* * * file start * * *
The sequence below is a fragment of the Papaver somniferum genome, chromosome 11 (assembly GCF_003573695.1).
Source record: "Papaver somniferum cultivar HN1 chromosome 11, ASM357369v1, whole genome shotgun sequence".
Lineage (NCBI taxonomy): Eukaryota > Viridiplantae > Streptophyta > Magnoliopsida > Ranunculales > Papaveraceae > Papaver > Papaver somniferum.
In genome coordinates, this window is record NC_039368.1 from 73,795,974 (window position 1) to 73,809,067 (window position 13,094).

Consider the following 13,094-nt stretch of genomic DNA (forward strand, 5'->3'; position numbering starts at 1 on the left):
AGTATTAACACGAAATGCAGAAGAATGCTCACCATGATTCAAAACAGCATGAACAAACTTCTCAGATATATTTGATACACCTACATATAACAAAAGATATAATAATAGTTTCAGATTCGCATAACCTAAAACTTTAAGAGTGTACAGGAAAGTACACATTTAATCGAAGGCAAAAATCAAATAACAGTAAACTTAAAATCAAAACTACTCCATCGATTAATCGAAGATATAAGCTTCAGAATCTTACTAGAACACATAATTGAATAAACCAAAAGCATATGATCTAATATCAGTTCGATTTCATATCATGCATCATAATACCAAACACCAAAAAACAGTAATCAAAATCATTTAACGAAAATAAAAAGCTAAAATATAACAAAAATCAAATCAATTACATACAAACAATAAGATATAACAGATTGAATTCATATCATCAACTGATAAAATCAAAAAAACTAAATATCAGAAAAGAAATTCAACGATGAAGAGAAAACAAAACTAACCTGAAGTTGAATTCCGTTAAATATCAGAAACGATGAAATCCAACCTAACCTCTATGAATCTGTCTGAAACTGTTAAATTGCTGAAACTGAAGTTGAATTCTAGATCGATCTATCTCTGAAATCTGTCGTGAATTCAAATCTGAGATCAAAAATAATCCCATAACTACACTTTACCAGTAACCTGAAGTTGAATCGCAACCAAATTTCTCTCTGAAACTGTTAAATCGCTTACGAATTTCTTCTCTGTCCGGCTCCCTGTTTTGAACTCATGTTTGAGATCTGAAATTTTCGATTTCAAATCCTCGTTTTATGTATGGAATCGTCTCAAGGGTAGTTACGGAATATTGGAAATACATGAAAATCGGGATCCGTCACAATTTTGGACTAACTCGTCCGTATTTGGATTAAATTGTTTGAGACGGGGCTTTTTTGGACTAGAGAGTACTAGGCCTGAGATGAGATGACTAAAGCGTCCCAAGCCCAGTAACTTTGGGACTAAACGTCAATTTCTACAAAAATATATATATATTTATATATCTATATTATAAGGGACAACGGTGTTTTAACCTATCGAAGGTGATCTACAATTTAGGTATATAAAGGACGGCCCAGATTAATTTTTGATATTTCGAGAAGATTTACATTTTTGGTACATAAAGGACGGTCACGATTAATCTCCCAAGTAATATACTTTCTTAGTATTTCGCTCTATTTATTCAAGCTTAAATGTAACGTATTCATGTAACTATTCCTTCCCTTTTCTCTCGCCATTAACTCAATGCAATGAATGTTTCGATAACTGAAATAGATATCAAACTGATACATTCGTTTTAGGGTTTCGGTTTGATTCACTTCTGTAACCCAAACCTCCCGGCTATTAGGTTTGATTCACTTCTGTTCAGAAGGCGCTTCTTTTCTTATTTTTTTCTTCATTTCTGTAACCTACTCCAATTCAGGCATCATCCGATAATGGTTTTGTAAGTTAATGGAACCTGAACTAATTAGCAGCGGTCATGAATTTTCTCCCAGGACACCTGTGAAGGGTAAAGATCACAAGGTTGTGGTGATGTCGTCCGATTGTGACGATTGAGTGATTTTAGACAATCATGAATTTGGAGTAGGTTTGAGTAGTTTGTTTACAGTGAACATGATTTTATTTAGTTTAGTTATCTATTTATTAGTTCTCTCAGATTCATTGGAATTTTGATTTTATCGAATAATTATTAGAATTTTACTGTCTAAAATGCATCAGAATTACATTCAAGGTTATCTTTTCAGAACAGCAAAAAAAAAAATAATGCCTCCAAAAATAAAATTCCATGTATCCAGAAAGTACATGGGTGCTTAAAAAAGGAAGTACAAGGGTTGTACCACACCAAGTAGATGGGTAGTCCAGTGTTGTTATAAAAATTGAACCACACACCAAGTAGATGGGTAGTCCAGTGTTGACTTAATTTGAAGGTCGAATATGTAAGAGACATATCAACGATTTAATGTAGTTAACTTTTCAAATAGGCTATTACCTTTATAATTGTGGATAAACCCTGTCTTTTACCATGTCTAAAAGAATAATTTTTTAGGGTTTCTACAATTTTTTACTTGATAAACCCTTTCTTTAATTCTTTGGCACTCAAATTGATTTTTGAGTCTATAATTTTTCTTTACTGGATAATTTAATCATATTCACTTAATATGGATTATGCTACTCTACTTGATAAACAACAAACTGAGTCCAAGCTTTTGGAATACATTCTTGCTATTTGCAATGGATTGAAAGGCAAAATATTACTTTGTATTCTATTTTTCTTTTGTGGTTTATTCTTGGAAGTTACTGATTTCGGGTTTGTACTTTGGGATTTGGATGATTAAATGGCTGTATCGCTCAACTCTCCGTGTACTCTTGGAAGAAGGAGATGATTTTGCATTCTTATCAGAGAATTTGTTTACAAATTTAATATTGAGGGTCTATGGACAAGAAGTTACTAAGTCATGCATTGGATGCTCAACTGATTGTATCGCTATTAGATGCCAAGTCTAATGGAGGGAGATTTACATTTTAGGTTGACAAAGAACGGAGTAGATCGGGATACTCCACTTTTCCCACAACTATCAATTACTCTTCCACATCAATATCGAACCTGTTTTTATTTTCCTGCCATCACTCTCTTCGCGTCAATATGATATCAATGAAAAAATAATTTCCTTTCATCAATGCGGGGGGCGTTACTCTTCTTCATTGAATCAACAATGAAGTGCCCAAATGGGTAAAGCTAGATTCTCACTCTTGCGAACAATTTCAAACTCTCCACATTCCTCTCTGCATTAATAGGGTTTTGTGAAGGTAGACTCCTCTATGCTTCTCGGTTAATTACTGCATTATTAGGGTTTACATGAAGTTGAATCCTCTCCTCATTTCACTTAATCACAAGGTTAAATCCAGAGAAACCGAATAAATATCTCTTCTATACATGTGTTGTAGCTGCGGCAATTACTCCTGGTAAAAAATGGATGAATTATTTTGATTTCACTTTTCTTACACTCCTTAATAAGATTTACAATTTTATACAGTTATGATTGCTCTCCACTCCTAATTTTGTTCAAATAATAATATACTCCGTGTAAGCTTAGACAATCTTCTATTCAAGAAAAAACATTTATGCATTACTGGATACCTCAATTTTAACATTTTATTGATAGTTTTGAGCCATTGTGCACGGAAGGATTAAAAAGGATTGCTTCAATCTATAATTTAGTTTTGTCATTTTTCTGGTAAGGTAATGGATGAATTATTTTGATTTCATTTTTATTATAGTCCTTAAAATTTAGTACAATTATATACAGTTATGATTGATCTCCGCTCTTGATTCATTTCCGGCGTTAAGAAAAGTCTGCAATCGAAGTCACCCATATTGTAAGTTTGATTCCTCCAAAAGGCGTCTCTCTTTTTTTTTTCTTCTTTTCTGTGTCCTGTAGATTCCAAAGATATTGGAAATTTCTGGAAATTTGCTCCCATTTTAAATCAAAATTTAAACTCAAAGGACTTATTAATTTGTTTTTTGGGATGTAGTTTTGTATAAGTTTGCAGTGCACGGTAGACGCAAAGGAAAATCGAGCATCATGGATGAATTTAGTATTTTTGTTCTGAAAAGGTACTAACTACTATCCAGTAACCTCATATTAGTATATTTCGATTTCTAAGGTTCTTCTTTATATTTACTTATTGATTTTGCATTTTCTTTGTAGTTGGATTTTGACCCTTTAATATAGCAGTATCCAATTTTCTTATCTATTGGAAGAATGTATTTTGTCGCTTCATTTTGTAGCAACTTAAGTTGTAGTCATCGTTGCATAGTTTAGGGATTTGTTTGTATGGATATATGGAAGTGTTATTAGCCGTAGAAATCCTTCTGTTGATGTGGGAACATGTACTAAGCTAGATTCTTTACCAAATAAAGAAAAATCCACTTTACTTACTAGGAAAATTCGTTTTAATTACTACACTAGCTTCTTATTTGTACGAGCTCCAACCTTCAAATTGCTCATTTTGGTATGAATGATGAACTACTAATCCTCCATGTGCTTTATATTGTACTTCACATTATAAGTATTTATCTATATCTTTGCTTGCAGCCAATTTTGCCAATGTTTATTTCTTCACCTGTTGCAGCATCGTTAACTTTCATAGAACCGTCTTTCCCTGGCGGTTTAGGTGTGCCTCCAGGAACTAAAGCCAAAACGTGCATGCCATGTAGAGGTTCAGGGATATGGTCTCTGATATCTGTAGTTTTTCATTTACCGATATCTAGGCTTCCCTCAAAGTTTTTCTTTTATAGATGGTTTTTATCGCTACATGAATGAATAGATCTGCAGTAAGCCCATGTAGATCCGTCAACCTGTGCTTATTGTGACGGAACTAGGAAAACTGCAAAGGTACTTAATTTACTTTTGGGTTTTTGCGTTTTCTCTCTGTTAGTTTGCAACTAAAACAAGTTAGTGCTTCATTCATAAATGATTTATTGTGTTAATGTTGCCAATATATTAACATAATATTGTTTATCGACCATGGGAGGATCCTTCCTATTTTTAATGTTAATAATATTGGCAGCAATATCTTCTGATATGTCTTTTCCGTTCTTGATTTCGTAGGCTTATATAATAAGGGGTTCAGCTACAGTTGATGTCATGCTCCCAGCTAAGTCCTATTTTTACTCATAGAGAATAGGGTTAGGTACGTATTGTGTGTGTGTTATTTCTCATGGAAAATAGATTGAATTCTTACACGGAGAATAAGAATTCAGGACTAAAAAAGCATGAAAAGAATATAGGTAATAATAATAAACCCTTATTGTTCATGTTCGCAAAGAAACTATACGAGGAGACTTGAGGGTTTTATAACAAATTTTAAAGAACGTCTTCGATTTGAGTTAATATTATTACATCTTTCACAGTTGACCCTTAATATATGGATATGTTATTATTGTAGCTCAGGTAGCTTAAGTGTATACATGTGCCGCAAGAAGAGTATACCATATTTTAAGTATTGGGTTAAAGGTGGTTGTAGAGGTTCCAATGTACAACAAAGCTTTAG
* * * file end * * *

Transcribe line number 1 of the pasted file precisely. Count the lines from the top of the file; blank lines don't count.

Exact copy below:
The sequence below is a fragment of the Papaver somniferum genome, chromosome 11 (assembly GCF_003573695.1).